Yes, particularly those who are unmarried but you know.. 'common law' and all that made up shit Hmm

Personally I can't imagine anything worse than being a SAHP for reasons which would undoubtedly offend most SAHP so so I won't share them but primarily working gives me financial independence.

I can't imagine the pressure on the working parent to be the sole provider of income (most SAHP don't have partners earning six figures) and I don't see how that can be healthy for a relationship. Looking after your own children is not comparable to working (believe it or not us working parents also have to look after our kids, clean the house, do the shopping etc etc)

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RufustheFloralmissingreindeer · 24/07/2022 19:30

Yes i do depend on my husband financially and I haven’t a backup

long marriage (so far) so would do ok after a divorce but I would be working full time in a minimum wage job moving forward

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hattie43 · 24/07/2022 19:30

I would never leave my financial security to a man . Relationships can fail in the blink of an eye and tbh I think it puts too much pressure on one person to be the sole breadwinner . Resentment can build up and what if he can't work eg illness or wants a sabbatical or is made redundant.
Women who don't look after themselves financially can end up impoverished into retirement aswell

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Dinosauratemydaffodils · 24/07/2022 19:30

If you were on minimum wage job pre kids then surely you can get minimum wage job post kids

I've been out of work 7 and a half years (not intended but I had postpartum psychosis and then undealt with trauma bit me hard). In that time I've done a load of voluntary work, improved /kept my IT skills uptodate and gained another degree as well as just getting a distinction in an OU course which interested me. Can't get a minimum wage job though.

On the positive side I have a civil service pension and a private one plus access to all dh's money as well as some inherited money of my own but it's frustrating.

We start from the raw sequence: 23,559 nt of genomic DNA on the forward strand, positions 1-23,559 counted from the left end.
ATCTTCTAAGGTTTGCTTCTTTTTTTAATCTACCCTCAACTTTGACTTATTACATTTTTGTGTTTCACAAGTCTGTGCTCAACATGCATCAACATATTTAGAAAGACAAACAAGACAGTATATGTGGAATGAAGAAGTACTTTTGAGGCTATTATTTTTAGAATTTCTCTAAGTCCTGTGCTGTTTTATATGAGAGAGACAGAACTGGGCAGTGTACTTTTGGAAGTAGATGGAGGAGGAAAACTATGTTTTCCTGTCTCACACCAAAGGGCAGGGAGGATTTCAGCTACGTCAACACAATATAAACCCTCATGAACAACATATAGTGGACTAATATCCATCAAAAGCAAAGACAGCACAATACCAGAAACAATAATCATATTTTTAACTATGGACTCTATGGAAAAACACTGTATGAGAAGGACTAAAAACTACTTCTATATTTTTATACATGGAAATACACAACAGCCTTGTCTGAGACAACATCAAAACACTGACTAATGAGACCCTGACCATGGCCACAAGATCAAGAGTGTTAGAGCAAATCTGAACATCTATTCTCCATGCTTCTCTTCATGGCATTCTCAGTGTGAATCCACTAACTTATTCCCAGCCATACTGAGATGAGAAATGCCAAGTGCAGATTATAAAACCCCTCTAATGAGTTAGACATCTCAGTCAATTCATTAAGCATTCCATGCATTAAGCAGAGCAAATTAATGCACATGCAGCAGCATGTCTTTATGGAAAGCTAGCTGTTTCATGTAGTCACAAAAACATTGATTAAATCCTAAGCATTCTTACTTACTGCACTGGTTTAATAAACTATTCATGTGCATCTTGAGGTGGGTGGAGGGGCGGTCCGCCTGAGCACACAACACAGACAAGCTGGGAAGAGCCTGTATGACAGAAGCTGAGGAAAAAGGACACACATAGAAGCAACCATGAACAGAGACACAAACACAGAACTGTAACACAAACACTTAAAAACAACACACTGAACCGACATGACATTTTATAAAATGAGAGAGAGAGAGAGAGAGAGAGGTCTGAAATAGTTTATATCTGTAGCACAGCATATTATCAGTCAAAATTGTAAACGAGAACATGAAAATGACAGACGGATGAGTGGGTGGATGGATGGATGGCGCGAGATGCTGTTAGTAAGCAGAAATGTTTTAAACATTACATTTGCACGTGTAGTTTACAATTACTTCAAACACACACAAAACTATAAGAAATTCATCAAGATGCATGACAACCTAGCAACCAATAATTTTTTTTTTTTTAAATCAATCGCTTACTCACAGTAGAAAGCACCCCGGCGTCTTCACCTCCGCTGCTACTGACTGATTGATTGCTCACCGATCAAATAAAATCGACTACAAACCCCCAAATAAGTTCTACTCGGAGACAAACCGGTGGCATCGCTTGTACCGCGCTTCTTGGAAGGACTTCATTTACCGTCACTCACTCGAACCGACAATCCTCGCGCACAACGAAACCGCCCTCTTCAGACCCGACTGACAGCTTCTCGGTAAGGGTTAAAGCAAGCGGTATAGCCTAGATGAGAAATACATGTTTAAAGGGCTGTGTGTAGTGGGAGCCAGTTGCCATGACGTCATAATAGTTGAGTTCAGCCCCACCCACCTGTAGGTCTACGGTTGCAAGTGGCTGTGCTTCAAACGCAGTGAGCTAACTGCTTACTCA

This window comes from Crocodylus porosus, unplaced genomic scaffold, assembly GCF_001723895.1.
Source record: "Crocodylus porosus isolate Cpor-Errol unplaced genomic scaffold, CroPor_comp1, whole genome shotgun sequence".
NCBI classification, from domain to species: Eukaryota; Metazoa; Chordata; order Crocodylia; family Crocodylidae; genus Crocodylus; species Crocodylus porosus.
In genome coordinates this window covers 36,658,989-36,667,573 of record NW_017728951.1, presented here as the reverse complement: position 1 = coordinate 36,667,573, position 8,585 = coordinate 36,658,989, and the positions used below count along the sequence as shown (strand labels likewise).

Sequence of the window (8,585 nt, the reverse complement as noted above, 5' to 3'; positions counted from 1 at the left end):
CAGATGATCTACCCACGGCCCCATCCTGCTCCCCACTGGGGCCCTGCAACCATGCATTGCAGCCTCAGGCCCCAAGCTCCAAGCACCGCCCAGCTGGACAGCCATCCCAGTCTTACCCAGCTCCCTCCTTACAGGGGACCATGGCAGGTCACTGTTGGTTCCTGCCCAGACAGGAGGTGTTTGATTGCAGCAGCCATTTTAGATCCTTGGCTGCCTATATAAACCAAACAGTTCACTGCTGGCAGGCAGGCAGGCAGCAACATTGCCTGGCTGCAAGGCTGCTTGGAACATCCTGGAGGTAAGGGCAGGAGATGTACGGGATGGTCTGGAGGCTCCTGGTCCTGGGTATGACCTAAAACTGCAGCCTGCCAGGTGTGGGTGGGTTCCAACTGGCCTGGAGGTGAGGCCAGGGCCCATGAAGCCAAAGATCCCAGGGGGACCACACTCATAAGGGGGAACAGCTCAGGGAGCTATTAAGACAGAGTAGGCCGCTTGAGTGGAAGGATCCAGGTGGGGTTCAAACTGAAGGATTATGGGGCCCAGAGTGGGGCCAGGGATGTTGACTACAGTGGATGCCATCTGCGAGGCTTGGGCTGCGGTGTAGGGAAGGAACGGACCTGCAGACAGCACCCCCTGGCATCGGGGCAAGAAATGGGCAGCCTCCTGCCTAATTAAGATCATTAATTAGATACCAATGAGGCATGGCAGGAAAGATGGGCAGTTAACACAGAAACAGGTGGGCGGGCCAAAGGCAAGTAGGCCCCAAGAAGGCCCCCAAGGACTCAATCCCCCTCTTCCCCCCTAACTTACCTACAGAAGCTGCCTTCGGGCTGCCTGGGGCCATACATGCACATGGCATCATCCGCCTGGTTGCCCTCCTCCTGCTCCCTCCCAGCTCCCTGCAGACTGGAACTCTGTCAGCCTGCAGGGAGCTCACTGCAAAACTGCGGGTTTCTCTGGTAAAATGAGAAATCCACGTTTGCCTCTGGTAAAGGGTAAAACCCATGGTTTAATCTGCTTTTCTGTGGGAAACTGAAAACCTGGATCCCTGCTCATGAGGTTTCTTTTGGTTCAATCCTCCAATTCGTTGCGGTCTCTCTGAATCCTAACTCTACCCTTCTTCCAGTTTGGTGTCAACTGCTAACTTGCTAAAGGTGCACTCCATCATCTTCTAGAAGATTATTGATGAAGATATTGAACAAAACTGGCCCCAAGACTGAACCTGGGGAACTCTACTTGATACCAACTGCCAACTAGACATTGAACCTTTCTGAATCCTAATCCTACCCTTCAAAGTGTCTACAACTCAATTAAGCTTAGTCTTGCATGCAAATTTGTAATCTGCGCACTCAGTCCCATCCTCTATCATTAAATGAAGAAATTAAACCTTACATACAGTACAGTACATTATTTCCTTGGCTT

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WatermelonSugarSigh · 24/07/2022 19:34

I agree it's a more vulnerable position to be in. It's what I did when I had my children though, and I wouldn't change it for the world. The time with them when they were babies/toddlers is really precious to me.

I went back to work when the eldest was 6 and the youngest 4, when I split up with my abusive ex husband. I was 30 at the time- I think because I was relatively young when I had the kids, and only had a rubbish job before having them, it wasn't too bad for me. Young enough to start again basically. Almost 4 years on I'm now in a really good job, earning good money etc. I'm only 34 so feel I'm not doing badly at all and have time to make up for it.

I suppose when thinking about it, tangling up lives/finances with another person makes anyone more vulnerable. It's not something I wish to repeat.

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Suprima · 24/07/2022 19:35

I can walk into my well paid profession any time I want.
I am married.
I’ll be using my time to upskill and am going to be going back to my postgraduate studies now I have ‘the time to do it’.
My husband values everything I do at home.
We are very financially comfortable.
I have no fears for my retirement.

Why the fuck would I lose these years with my tiny baby? If he leaves me, I can just go back to work. Whatever. If he leaves me when I’m old, I will be able to do elements of my profession part-time and will have a property to live in.

I would feel very differently if I was a SAHM due to not being able to offset the cost of childcare, not married, my boyfriend was a twat and we had to pinch pennies. And if I had no vocation.

There are plenty of situations where being a SAHM does make you vulnerable. But for many, you are secure enough to deal with the risk of relationship breakdowns.

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TeenDivided · 24/07/2022 19:35

I can't imagine the pressure on the working parent to be the sole provider of income (most SAHP don't have partners earning six figures) and I don't see how that can be healthy for a relationship. Looking after your own children is not comparable to working (believe it or not us working parents also have to look after our kids, clean the house, do the shopping etc etc)

But Having a SAHP also reduces stress as there is someone there when children are ill, and in the summer holidays, and to get jobs done in the week freeing up more relaxing time at the weekend.

Each to their own to do what works best for them / hat they feel they need to do.
Let's let people make their own choices.

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LimpBiskit · 24/07/2022 19:37

People's financial situations vary significantly. Some women are vulnerable and others not. This has been talked to death already.

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AntlerRose · 24/07/2022 19:37

I'm financially dependent on my husband and I work. I also depend on him looking after our child with SEN so i can go to work as there is no childcare and he is only in school 12 hours a week. We are both either at work or with our son.

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ancientgran · 24/07/2022 19:37

It's a choice and when you make a choice it will come with consequences. I always worked, didn't have much option, but I can see why women choose to be a SAHM if it is doable for their family.